March 22, 2001, 10:16 AM — Users attending Novell Inc.'s BrainShare 2001 conference, which kicks off today, are convening as the ailing networking technology vendor closes a major acquisition and reshuffles its management team.
Last week, the company announced its $266 million buyout of Cambridge Technology Partners Inc.
The Cambridge, Mass., IT services and consulting firm's CEO, Jack Messman, will replace Eric Schmidt as Novell's CEO when the deal closes. Schmidt will remain as chairman of Novell's board.
Although Novell laid off 16% of its workforce last September and reported operating losses of $13.3 million for its first fiscal quarter ended Jan. 31, many users said they remain upbeat.
The management reshuffle isn't an issue, said Kelli Carlson, a network administrator at juice manufacturer Odwalla Inc. in Half Moon Bay, Calif. Odwalla's servers run on Novell's NetWare 5.1 operating system, and Carlson uses other Novell products for LAN management, Internet access, security and caching services.
Carlson said she intends to get a preview of an upcoming version of the Web-enabled GroupWise e-mail and messaging software at BrainShare.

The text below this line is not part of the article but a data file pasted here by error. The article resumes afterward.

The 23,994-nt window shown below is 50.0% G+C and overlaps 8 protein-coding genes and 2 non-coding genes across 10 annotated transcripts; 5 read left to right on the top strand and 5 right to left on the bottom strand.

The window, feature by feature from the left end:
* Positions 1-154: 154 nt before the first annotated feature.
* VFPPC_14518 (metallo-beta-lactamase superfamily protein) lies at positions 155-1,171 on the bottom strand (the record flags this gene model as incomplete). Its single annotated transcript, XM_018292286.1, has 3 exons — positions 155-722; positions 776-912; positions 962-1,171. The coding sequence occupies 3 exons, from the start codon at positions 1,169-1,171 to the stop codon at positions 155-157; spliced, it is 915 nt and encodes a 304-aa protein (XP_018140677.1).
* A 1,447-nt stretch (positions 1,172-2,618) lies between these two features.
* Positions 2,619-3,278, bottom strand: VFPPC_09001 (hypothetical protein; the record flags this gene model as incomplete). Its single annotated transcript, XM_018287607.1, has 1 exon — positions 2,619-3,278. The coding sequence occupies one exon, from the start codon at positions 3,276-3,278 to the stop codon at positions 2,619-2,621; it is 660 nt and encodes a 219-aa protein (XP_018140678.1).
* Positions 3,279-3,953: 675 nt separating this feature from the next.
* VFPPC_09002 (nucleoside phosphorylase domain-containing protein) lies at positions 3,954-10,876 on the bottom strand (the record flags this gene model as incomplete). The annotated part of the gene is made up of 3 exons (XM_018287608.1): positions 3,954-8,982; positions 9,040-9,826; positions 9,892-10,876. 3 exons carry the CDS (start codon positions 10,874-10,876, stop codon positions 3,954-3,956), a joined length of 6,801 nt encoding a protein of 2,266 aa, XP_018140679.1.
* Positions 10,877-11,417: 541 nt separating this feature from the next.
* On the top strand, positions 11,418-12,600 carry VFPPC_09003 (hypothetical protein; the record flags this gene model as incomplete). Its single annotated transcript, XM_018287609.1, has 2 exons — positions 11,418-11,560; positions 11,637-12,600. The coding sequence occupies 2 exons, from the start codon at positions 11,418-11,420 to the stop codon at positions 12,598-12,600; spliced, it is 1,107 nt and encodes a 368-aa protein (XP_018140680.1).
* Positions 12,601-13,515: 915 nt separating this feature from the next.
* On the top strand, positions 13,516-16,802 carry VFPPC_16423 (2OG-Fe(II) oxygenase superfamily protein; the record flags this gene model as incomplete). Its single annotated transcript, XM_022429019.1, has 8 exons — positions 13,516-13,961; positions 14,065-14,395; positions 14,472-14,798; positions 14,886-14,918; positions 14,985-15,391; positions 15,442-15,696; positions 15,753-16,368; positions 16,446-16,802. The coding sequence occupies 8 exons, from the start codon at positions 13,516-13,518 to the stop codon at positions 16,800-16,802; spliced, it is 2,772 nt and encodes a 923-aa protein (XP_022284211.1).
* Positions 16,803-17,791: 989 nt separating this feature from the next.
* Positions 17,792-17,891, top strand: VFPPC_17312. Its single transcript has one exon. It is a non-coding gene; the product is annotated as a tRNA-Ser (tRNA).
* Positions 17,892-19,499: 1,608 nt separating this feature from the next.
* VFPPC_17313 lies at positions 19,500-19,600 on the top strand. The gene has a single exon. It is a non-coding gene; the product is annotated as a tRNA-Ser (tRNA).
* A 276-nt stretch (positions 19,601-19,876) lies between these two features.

"A new release is on the horizon, and Novell has been waiting till BrainShare to give details on that," she said. Carlson also said she wants to be updated on Novell's Zenworks for Desktops management tool, which she said allows her to centrally distribute and maintain software on LAN clients with a relatively small IT staff.
Novell last week declined to comment on any announcements planned for BrainShare.
Curtis Parker, a LAN administrator for the state of Utah, also said he's unfazed by Novell's economic woes. The state has 500 NetWare servers in more than 100 offices running file-and-print and GroupWise applications and has no plans to change, he said.
Parker said that overall, he's pleased with Novell's directory and LAN management technology, but he wants to see NetWare features run natively on Unix server operating systems such as Solaris. "To dump Novell NetWare and go with a Microsoft network would be nuts," Parker said. "It would be like going from a brand-new Cadillac to a '69 Chevy."
"It may not be popular to stick up for Novell these days, but 'Big Red' is not dead yet, and we buy technology solutions, not marketing hype," said Chip DiComo, manager of global information services at Hellmann Worldwide Logistics, a transportation services company in Miami. "For Hellmann, Novell's technology is still very strategic," he said.
The company uses NetWare and Novell Directory Services (NDS) to maintain a "seamless global network," said DiComo, adding that NDS lets IT staffers manage user accounts and network resources from a single interface.